Not an adventure blog, but I was away. And I didn't shower for 4 days... so it's enough like camping that I am posting.
I drove to New York to the Finger Lakes where my brother lives. He lives mostly off grid, at least his house and property are off the grid. He still uses gasoline and other modern infrastructure, so in the strictest view, he is still on-grid.
Some back ground, my brother has problems with modern society, rampant consumerism, and more than anything, authority. This doesn't make him far left or far right, politically. He considers himself right, as he identifies with the hard-working blue collar folks. However, he lives further left than most, but for different reasons. He contends that modern society as itstands now cannot continue indefinitely, he is of the opinion that there will be a collapse, probably within our life time. He is a very smart, passionate guy. His opinions are formed with (albeit selective) research. The genesis of this world view of his stretches into the hazy past. He was enamored with 'My Side of the Mountain' growing up. He delved into wilderness survival with gusto, learning edible and medicinal plant identification - practicing his skills in and out of scouts. The second most important book to steer his thinking was 'The Last Hours of Ancient Sunlight' by Thom Hartmann - a book dedicated to the theorized Peak Oil crisis. I read the book as well, and there are some very valid concerns. There are two schools of thought, one that Peak Oil is an unresolvable crisis, that once oil becomes economically unfeasible, that population levels will dramatically fall back to pre-oil levels (about 1 billion), meaning there will be a mass die off through war, starvation, lack of medical treatment, and lack of survival skills. This is the school of which my brother prescribes. The other thought process is that with a slow decline, people will be able to spin up other sources of fuel, hopefully renewable, to compensate for the disappearing "easy" fuel that is crude oil. I tend to fall in with this group, and that we won't see the squeeze of the need for a complete change to other fuels in our life times. Sure, I want my children's world to be a better place, but I think a slow transition to the next level will happen. Just from an economic view, once the demand for oil becomes price prohibitive other sources will be found.
Ok, enough back ground, getting off the soap-box.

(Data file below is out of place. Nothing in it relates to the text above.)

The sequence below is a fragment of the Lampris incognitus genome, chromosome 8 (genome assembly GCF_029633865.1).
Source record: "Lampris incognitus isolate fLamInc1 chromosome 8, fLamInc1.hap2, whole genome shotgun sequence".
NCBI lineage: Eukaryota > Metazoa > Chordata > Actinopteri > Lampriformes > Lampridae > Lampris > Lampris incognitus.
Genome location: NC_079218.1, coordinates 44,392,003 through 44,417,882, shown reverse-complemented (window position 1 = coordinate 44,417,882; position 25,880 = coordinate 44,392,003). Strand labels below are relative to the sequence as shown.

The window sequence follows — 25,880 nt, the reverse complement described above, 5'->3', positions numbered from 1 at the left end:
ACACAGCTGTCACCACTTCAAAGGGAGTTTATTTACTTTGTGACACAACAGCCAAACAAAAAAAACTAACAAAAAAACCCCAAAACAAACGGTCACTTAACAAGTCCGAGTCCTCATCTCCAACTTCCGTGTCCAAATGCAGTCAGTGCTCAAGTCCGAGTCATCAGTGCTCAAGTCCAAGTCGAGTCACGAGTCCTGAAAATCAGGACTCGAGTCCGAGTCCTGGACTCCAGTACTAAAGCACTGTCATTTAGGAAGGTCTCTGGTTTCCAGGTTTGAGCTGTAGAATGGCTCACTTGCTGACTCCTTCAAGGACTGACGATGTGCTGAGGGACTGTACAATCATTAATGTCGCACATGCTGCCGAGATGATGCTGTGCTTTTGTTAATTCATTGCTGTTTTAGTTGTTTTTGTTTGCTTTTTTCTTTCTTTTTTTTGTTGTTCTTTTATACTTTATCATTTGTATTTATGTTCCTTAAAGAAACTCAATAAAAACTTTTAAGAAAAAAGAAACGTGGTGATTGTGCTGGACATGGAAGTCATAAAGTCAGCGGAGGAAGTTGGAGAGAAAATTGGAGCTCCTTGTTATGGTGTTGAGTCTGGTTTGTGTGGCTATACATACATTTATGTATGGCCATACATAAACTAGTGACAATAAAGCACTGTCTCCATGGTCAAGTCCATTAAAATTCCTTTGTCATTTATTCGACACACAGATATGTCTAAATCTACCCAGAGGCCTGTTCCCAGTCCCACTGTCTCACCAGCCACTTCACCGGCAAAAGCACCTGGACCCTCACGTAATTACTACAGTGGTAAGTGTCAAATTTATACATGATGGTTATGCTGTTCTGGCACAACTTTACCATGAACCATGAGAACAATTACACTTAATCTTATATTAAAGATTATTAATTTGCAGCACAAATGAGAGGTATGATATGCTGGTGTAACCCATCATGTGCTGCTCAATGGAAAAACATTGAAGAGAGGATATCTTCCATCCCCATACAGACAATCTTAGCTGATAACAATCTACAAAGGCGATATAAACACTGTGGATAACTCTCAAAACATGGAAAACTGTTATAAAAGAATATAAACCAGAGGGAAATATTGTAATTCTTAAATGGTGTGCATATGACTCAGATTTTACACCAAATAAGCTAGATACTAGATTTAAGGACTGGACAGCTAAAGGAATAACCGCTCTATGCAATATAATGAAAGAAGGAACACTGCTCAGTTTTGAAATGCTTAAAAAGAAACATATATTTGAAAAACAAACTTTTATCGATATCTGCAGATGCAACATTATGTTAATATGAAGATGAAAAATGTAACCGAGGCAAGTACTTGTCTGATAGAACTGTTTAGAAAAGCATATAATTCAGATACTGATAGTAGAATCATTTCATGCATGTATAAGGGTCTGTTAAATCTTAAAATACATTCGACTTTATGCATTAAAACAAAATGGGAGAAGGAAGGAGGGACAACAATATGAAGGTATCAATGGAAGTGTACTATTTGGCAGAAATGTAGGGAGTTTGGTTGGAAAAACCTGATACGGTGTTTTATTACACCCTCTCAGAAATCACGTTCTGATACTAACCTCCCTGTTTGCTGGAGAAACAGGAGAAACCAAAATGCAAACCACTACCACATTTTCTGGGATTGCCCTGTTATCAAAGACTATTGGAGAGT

Anyway, my bro decided to be proactive about it. He bought some property in NY on a side of a mountain. The 9 acres has a gorge with a typically flowing stream, a few nice pasture areas an old apple orchard and mixed hardwood and pine maturing forest. He built a cabin over five years ago. I helped some with that. He has added a porch and enclosed the porch as the kitchen. He is digging out the hill behind the cabin and plans on adding another room there. He plans on building a wrap around porch on the front of the cabin. On the property he has made a 20 by 20 work shop, several sheds, a horse barn (no horses yet), chicken house, pig pen, a small garden, and a root cellar.
I visit from time to time and it is like stepping back a hundred years (except the lighting). The water is collected from a rain barrel (the stream comes through a sheep farm on top of the mountain, so cannot be used), the LED lighting is powered off a few deep cycle batteries charged by solar panels - unless it has been exceptionally cloudy, then he runs a gennie for a few minutes to give them enough charge for the evening. The batteries aren't enough to run TV, computer, or anything beyond the LED and CFL lights nightly. Thanksgiving dinner was cooked on the woodstove, the turkey in the woodstove oven.
On Friday I occupied myself in Watkins Glen, on the wine trail of Seneca Lake, and on the Keuka Lake Outlet Trail connecting Penn Yan to Dresden. The last an interesting trail I would like to bike and explore some more in the summer, or at least when there aren't hunters around. I found some interesting ruins off trail, I can never seem to stay on trails. I speculated that there was a towpath. The link confirmed my suspicions as well as explained there were some 30 mills, which must explain the helter skelter ruins I came upon.
I had no real high adventures. Hunting is serious business in these parts. I wanted to hit the Finger Lakes Trail, but some of it crosses private lands closed for the season, other parts cross public lands, dangerous in this season. I didn't have any blaze orange to sport and didn't want to mess up any one's shot by scaring their prey. Oh well, next time.